Tag Archives: Health literacy

The Good, the Bad and the Ugly

I had a recent conversation with an old friend about her elderly father that encapsulates a lot of what is both great and terribly wrong with healthcare in America today.

Here are the basic facts: the man is in his mid-80s, retired from teaching school, and is active and vigorous, living in the community; he is cognitively intact. He has a history of coronary disease and had an intracoronary stent placed some years back. He is asymptomatic on a typical “cocktail” of meds including aspirin, a statin, and an ACE inhibitor. Over the summer, he had a routine follow-up visit with his cardiologist, who detected a carotid bruit. After a duplex sonogram and a CT angio, a high-grade unilateral internal carotid stenosis was identified, and carotid endarterectomy surgery was recommended. My friend called me to see if I could recommend a surgeon in the city where she and her father both live.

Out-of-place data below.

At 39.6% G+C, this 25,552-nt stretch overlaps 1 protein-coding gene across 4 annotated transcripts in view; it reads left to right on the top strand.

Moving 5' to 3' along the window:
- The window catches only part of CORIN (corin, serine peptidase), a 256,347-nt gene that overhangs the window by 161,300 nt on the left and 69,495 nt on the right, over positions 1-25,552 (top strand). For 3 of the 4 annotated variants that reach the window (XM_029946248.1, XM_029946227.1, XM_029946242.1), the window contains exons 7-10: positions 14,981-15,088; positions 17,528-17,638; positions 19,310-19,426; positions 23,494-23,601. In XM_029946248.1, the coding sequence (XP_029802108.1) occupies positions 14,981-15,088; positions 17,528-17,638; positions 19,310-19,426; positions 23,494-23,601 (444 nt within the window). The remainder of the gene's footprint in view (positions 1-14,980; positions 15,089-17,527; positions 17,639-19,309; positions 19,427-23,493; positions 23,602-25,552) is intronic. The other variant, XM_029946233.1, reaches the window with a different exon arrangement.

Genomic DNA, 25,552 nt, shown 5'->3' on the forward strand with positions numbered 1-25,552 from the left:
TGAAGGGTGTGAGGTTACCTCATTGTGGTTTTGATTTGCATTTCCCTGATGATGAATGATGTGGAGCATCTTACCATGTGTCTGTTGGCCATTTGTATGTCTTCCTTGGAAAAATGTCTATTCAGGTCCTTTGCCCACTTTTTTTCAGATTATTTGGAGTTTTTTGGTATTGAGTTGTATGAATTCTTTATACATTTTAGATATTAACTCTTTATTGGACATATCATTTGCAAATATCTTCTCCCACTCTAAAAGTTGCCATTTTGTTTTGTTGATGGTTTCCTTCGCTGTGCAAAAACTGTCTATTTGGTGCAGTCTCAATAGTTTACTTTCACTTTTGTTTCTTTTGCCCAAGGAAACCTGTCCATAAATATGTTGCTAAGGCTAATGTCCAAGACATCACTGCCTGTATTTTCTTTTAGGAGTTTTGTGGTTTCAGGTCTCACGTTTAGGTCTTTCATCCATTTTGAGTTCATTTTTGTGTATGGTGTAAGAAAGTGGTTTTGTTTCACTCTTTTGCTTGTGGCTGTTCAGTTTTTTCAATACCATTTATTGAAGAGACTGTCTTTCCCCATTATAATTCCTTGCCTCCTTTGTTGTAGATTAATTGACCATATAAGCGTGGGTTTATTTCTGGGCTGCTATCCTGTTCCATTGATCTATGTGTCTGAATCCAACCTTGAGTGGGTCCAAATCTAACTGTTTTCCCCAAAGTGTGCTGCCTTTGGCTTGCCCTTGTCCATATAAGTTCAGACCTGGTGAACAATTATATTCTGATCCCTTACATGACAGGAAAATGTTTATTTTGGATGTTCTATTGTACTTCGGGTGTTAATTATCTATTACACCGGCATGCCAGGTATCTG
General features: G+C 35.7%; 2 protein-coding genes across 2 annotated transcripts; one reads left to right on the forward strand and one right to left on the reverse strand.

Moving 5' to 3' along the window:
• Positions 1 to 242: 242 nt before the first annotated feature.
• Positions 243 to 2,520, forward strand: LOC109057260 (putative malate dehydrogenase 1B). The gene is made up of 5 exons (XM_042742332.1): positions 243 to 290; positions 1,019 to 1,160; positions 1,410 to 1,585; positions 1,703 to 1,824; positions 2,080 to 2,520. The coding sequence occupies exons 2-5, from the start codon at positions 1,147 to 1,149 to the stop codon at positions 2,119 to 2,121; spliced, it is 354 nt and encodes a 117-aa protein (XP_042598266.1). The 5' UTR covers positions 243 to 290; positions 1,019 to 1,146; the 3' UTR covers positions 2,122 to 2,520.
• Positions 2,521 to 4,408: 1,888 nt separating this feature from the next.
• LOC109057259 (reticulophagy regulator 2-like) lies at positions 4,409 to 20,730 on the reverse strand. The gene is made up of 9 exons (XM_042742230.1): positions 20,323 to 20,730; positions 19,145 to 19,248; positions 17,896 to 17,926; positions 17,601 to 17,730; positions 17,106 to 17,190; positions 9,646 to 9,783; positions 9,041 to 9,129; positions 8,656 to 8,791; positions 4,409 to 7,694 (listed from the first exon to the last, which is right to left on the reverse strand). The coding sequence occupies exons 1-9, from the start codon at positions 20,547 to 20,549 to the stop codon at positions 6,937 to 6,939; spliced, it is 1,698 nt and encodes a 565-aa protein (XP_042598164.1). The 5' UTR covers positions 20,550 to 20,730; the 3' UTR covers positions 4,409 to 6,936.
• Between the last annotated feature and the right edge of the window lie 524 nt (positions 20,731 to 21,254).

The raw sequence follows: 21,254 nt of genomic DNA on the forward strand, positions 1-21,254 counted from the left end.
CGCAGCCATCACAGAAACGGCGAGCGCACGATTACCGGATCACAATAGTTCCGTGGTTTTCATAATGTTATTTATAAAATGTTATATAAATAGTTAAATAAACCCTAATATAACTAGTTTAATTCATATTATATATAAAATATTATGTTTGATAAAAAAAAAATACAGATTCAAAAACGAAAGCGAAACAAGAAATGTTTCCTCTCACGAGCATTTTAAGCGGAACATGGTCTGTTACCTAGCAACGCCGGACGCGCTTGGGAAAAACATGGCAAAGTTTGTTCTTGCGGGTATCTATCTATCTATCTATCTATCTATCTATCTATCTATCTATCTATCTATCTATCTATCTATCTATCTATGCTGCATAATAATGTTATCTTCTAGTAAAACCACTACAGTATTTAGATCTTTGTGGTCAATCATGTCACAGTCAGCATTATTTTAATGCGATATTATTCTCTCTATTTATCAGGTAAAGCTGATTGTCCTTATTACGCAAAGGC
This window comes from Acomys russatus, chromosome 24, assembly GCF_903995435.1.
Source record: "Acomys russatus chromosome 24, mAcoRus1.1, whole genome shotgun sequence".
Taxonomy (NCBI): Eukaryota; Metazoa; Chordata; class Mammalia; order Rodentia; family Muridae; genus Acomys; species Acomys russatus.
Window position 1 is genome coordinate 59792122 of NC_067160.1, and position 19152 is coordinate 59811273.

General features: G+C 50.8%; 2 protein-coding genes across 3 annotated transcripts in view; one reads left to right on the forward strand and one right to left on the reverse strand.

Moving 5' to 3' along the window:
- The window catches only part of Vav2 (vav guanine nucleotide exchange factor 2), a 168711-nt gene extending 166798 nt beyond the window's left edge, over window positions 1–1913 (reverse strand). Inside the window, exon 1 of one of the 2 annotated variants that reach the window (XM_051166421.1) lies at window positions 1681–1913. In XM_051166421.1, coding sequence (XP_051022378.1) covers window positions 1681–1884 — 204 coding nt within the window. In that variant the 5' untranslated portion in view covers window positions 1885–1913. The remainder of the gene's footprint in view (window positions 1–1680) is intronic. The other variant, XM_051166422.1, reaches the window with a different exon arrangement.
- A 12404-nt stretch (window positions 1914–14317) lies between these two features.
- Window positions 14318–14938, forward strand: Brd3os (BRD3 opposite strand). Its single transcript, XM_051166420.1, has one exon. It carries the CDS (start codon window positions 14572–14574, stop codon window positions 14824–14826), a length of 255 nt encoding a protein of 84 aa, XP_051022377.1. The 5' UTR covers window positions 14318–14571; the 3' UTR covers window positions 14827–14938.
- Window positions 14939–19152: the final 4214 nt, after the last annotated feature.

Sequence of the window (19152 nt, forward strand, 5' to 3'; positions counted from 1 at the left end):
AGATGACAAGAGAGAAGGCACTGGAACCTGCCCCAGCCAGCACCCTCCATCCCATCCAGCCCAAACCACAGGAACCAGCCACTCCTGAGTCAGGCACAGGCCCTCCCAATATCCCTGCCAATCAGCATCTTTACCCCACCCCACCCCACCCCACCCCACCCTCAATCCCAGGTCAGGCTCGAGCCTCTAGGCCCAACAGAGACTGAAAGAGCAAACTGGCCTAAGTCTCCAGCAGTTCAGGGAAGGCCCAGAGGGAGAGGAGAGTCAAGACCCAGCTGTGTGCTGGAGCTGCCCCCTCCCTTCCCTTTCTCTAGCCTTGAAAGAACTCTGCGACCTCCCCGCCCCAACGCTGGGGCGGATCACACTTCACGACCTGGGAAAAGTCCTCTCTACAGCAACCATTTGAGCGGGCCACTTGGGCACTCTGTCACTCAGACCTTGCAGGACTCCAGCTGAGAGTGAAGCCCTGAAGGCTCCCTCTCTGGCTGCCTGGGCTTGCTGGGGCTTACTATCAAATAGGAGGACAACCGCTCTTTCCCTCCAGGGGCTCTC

Continue reading The Good, the Bad and the Ugly

Health Numeracy

There is a growing awareness of the importance of health literacy – the extent to which patients and their families are able to understand words we speak and the written materials we provide. This is a good thing, since there is very good evidence that patients who have a better understanding of their condition and recommended treatment feel better, adhere better to recommendations, enjoy better health outcomes and rate the experience of their care higher. Oh, and they also sue for malpractice less frequently. The problem for providers is that it is not easy to get this right. Continue reading Health Numeracy